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Skylight Confessions A Novel Alice Hoffman Little, Brown: 266 pp., $24.99

January 07, 2007|Jane Ciabattari | Jane Ciabattari is the author of the short-story collection "Stealing the Fire" and a contributor to the National Book Critics Circle's blog Critical Mass.

WHEN Alice Hoffman published her gritty first novel, "Property Of," she had the backing of literary heavyweights -- writers Albert J. Guerard and Maclin Bocock Guerard on the West Coast and editor Ted Solataroff on the East Coast. The year was 1977; Hoffman was in her mid-20s. "Property Of" told the story of a 17-year-old loner who sets her sights on a gang leader and ends up trying to kick heroin as well as her love jones. From the first page, it was clear that Hoffman was a talented quick-sketch artist, a natural storyteller and a romantic at heart: "Snow was falling and the moon was howling light onto the Avenue. It was a night for skidding tires and orphans on the street."

Since then, Hoffman has written 16 novels, two short-story collections and eight books for children and young adults, plus many screenplays. Her books are magnets for movie options; four have made it to the screen so far, including "Practical Magic" with Nicole Kidman and Sandra Bullock as perky witches and "Aquamarine" about a teenage mermaid.

Hoffman draws many of her themes from fairy tales and much of her lyrical vocabulary from nature, especially the spare coastal landscapes of the Atlantic Northeast. Full moons rise and fall in her work as regularly as heaving bosoms in a bodice-ripper. In "The Probable Future," the Sparrow girls, descendants of a woman burned as a witch in Colonial times, are always born in March, "once the leaves began to bud, once the Blue Star crocus unfolded.... " "Second Nature" posits a "Beauty and the Beast"-type of romance between a man raised by wolves and the woman who hides him in her home. And the masterful "The River King," set along the muddy, often flooded Haddan River, opens with an image of a monstrous storm, "with winds so strong that dozens of fish were drawn up from the reedy shallows, then lifted above the village in a shining cloud of scales." Images of roses are scattered throughout the book as a fragile counterpoint to all that water.

"Skylight Confessions," Hoffman's new novel, takes us down familiar paths. It is a fairy tale imbued with the intense emotional undercurrents of adolescence and haunted by loss and failures of love. The novel opens on the day 17-year-old Arlyn Singer, a Long Island ferryboat captain's daughter, buries her father. During his last, long illness, the usually silent captain told her the tale of a tribe that lived across the water in Connecticut and could sprout wings and fly away in the face of disaster. People in the tribe seemed normal, but when a ship went down or a fire raged, they revealed their special nature, he said.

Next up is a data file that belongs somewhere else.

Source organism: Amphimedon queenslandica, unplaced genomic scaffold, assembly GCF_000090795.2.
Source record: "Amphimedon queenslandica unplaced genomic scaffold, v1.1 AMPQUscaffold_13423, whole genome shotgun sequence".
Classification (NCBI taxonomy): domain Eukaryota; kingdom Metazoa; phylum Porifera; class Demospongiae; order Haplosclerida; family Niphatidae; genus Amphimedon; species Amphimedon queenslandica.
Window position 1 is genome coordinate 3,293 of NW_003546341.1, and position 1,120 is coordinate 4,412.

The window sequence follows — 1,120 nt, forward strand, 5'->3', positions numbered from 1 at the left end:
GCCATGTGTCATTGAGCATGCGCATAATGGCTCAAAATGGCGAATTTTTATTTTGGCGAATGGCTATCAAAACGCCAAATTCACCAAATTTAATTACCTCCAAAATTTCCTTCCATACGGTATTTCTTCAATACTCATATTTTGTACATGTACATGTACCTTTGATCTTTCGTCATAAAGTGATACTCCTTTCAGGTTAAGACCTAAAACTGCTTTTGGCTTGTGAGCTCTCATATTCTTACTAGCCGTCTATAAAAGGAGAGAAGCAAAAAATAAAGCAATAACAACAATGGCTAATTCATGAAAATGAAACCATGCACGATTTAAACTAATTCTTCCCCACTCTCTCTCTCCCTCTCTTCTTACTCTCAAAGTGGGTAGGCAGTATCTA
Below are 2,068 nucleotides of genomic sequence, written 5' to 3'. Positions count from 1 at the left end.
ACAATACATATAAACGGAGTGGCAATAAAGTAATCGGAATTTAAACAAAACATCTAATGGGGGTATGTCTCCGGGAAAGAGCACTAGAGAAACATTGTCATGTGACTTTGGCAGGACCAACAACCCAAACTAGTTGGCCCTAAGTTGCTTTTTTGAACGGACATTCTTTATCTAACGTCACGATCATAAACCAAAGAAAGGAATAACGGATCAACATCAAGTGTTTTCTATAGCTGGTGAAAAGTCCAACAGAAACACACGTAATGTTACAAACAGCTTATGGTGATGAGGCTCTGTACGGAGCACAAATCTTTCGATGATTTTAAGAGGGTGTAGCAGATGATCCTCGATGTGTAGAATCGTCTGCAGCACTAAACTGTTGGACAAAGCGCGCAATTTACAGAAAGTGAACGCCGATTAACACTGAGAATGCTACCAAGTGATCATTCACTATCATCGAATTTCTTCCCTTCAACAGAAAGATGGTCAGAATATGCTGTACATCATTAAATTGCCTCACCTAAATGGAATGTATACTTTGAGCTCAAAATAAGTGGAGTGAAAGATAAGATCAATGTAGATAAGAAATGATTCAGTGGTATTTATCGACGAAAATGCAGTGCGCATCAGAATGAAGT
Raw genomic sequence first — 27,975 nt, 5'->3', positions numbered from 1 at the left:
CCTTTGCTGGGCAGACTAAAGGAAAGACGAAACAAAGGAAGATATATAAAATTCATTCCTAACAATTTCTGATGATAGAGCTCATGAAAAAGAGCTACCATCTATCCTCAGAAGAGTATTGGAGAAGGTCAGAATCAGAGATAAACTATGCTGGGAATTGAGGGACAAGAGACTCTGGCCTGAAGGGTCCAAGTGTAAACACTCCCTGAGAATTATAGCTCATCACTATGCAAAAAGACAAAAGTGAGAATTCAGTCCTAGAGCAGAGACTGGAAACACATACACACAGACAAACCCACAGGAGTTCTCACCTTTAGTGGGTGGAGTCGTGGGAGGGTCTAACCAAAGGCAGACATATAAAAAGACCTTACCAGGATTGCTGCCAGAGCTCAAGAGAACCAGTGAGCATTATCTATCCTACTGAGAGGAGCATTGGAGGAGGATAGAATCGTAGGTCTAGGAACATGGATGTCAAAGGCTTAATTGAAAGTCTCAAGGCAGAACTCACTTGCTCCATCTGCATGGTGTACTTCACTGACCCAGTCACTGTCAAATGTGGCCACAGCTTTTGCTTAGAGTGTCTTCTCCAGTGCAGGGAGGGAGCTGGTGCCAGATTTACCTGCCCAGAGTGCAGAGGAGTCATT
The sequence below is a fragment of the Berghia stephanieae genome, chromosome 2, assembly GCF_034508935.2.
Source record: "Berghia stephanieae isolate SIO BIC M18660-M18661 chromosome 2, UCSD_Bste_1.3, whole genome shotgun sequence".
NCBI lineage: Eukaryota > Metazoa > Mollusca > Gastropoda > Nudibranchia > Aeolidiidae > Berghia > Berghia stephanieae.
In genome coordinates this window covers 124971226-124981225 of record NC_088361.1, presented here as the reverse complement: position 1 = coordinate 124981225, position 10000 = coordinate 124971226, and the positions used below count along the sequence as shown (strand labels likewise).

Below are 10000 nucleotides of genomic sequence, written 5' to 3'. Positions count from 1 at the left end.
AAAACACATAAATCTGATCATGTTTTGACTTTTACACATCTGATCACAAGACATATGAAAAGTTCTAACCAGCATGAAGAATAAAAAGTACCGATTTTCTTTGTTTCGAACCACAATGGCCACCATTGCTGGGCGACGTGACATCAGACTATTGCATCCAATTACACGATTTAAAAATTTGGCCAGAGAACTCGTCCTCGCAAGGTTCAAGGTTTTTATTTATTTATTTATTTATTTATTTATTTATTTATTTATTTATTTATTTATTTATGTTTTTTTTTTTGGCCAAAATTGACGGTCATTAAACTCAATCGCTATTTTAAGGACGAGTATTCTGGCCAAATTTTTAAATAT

Arlie is fetching, with red hair that reaches to her waist and 74 freckles on her face. On the day of her father's funeral, she promises herself that the first man who walks down the street will be her one love and that she will be true to him as long as he is true to her. Enter John Moody, a Yale architecture student, who shows up on her doorstep within hours of her pact and declares, "I'm lost." She invites him to stay the night and he is ever after in her thrall.

John proves to be a cold, withdrawn husband. Arlie gives birth to a son, Sam, who becomes a troubled boy. Arlie is convinced that she and Sam are in the wrong place with the wrong man. But in Hoffman's universe, she cannot escape her fate. The young couple moves into a home that John's father designed, a glass house set in the Connecticut woods known as the Glass Slipper. It is impractical: "Glass needed constant care.... Rain splatters, sticky sap, falling leaves, pollen." At 24, distanced from her husband, Arlie begins an affair with the window cleaner, George Snow, while Sam begins showing further signs of imbalance. He puts soot and glue in his father's good shoes; collects dead things, including birds that have crashed into the windows; and stabs his fingers with a pin to stop having scary thoughts.

Committed to her son, Arlie breaks off with George, who leaves a strand of pearls under the boxwood. John finds them and presents them to Arlie as his own birthday gift, but she knows the truth: "It was as though the pearls had grown outside their house, seeds planted in the earth, to arise milky as onionskin. Arlie looped them around her neck. Let that fool John think they'd appeared like magic, growing out of the earth or dropped from the sky by a red-winged hawk."

The pearls are a supernatural touchstone, turning a pale oyster yellow during the early days of Arlie's pregnancy with Blanca, a daughter she names with George Snow in mind, and a strange black tone after she undergoes radiation for breast cancer diagnosed at an advanced stage. Unable to cope, John begins an affair with the next-door neighbor, Cynthia. Just before her death, Arlie asks 6-year-old Sam to hide the pearls for his baby sister. She also takes Sam to the roof of the glass house and tells him her father's story about the tribe that can sprout wings and fly. Arlie is dead at 25, but continues to haunt her family.

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